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Number of Solutions to d(p) 
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#1
Aug2909, 12:40 PM

P: 64

What is the number of solutions d(p) of
[tex]Nn^2 \equiv 0 \pmod p[/tex] where p is a prime and n and N are positive and N => n? 


#2
Aug2909, 01:37 PM

P: 21

I'm not sure what you are really asking, but for each prime p, there are an infinite number of solutions (N,n) satisfying your criteria. Take n = 1, and N= k*p + 1, for k = 1, 2, 3, ...



#3
Aug2909, 01:39 PM

P: 64




#4
Aug2909, 04:06 PM

P: 64

Number of Solutions to d(p)
I am an idiot.
Hint: quadratic residue 


#5
Aug2909, 05:24 PM

P: 21

I still don't understand what you are asking.
[tex]$ \{ (N,n) : N \ge 1, n \ge 1, N \ge n, N \equiv n^2 \pmod p \} [/tex] Clearly you intend something different. 


#6
Aug2909, 07:28 PM

P: 64

Let F(n) be a polynomial of degree g => 1 with integer coefficients. Let d(p) denote the number of solutions to the congruency [tex]F(n) \equiv 0 \pmod p[/tex] for all primes p (and suppose that d(p) < p for all p). We may take F(n) = Nn^2, where N is an integer greater than (or equal to) n. What is d(p) then in this case?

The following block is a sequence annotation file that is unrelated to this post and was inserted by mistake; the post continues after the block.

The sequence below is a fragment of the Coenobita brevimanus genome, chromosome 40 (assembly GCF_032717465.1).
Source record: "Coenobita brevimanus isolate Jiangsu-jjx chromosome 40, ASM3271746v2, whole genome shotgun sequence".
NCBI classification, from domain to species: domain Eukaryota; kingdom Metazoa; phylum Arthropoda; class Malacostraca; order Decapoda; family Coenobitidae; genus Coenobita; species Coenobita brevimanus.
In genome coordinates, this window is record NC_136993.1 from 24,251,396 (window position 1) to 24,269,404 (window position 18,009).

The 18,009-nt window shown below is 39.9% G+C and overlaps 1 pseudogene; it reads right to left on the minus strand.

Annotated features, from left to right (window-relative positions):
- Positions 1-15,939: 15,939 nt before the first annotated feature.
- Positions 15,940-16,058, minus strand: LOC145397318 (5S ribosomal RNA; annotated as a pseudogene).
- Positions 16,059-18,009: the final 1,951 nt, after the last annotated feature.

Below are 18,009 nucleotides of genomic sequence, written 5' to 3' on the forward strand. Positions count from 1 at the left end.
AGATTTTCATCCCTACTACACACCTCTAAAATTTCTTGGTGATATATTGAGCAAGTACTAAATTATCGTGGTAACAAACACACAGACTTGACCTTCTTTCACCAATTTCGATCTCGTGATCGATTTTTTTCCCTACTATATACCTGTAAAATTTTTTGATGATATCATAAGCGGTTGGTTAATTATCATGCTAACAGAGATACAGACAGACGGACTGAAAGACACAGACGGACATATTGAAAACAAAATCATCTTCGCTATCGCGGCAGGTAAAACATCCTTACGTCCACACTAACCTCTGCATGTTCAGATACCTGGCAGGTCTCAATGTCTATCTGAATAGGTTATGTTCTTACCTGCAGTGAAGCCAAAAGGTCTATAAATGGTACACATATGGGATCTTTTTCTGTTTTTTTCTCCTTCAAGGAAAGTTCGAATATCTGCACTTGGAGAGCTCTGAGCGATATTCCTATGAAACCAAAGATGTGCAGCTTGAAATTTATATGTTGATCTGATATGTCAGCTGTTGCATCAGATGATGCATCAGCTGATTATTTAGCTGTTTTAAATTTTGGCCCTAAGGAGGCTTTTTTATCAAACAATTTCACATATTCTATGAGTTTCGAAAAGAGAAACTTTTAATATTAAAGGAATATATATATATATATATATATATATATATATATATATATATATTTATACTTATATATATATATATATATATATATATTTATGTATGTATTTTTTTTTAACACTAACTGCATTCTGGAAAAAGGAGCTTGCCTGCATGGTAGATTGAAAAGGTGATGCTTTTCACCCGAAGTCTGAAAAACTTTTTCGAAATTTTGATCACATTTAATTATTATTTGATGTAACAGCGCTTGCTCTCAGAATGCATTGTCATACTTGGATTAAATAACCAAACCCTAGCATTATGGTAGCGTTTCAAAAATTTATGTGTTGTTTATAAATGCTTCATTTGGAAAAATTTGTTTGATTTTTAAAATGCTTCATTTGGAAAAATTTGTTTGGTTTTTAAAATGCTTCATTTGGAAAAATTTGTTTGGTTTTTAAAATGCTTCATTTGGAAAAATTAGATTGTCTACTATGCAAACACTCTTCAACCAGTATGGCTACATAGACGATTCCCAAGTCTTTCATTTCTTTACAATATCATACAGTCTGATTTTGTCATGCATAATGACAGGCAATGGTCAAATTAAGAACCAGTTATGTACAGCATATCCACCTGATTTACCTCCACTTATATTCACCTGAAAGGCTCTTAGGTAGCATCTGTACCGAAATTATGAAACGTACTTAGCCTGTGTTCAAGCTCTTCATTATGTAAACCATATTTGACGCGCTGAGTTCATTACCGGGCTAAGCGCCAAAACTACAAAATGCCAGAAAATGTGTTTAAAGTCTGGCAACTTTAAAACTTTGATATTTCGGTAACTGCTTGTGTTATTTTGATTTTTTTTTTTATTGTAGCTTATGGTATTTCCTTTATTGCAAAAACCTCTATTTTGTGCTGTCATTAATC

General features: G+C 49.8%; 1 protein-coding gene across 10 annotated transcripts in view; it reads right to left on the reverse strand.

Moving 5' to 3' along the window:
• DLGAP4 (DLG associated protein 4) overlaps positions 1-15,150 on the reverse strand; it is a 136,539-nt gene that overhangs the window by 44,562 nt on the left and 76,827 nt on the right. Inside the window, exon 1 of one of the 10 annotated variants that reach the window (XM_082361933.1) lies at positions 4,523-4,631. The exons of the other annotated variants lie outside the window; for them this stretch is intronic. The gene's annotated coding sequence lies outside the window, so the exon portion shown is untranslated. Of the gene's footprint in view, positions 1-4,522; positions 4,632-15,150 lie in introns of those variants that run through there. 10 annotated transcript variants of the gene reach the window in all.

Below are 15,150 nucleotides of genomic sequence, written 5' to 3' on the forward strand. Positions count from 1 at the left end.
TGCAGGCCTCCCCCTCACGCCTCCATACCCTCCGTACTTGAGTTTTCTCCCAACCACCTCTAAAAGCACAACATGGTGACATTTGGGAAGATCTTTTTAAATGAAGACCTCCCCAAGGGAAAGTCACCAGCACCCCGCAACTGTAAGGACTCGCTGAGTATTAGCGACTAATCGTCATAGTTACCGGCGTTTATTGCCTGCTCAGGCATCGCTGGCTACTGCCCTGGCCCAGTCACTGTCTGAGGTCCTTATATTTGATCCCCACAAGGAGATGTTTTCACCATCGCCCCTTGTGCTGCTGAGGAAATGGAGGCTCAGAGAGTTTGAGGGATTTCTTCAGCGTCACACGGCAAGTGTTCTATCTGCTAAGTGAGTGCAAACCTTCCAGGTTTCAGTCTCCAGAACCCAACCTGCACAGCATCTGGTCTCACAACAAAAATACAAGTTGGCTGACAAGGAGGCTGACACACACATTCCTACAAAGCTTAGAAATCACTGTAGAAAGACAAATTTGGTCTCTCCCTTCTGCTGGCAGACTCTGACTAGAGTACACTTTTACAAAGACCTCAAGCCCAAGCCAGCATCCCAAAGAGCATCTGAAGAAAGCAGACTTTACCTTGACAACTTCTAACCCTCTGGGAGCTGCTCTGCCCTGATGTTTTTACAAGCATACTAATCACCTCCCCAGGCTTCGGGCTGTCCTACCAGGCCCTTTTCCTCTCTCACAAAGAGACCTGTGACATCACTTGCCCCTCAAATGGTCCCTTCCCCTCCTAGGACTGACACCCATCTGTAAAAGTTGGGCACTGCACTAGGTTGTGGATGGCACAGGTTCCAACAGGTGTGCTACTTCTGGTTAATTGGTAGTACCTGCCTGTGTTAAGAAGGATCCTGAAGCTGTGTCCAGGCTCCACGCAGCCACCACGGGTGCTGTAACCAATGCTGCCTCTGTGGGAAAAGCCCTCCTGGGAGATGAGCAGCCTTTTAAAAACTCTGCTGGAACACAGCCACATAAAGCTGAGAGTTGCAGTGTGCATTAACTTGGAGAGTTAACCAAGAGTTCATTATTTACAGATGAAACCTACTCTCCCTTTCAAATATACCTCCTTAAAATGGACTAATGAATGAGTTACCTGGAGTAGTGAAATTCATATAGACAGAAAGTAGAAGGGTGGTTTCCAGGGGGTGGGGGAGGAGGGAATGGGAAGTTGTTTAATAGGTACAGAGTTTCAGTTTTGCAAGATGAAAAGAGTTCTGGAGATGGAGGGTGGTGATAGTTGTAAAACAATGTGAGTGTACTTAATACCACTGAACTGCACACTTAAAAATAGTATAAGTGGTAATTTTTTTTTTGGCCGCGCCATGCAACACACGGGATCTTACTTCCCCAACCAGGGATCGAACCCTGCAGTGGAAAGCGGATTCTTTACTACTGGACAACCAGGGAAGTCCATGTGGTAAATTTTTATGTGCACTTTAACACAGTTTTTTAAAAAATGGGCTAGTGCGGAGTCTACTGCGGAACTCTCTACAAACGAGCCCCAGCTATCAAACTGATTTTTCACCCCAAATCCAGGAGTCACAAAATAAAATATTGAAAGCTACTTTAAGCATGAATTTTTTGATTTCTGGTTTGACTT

#7
Aug2909, 07:46 PM

P: 21

[tex]$ \max_{N \ge 1} \left \{ n \pmod p : N \equiv n^2 \pmod p \} \right [/tex] Then d(2) = 1, d(p) = 2 for odd primes p. 


#8
Aug3109, 01:46 PM

P: 57




#9
Aug3109, 01:57 PM

P: 21

Perhaps "d(p,N) = exact number of solutions" would be a more useful function. 


#10
Aug3109, 01:59 PM

P: 57

I think you mean that N is fixed , but
If the question is : Find all N < p such that n^2 = N ( mod p) for some n ( By some n , I mean that corresponding to each N there will be one n) , then : d(p) = greatest integer less than square root of p 


#11
Aug3109, 02:11 PM

P: 57

take remainder of N divided by p . Let it be r. Now if r is a perfect square , then d(p.N) will have infinite solutions of the form r + kp else there is no solution 


#12
Sep709, 06:43 PM

P: 64

Would d(p) be different if it was instead the number of solutions to:
[tex]F(n) \equiv 0 \pmod p[/tex]? Here F(n) = n  q where q = m^2 is a perfect square where m is a natural number. 


#13
Sep809, 04:56 PM

Sci Advisor
HW Helper
P: 3,684

Is m fixed or can it take any integer value? Are there any limits on the value of n or m?



#14
Sep809, 05:43 PM

P: 64




#15
Sep909, 02:07 PM

Sci Advisor
HW Helper
P: 3,684




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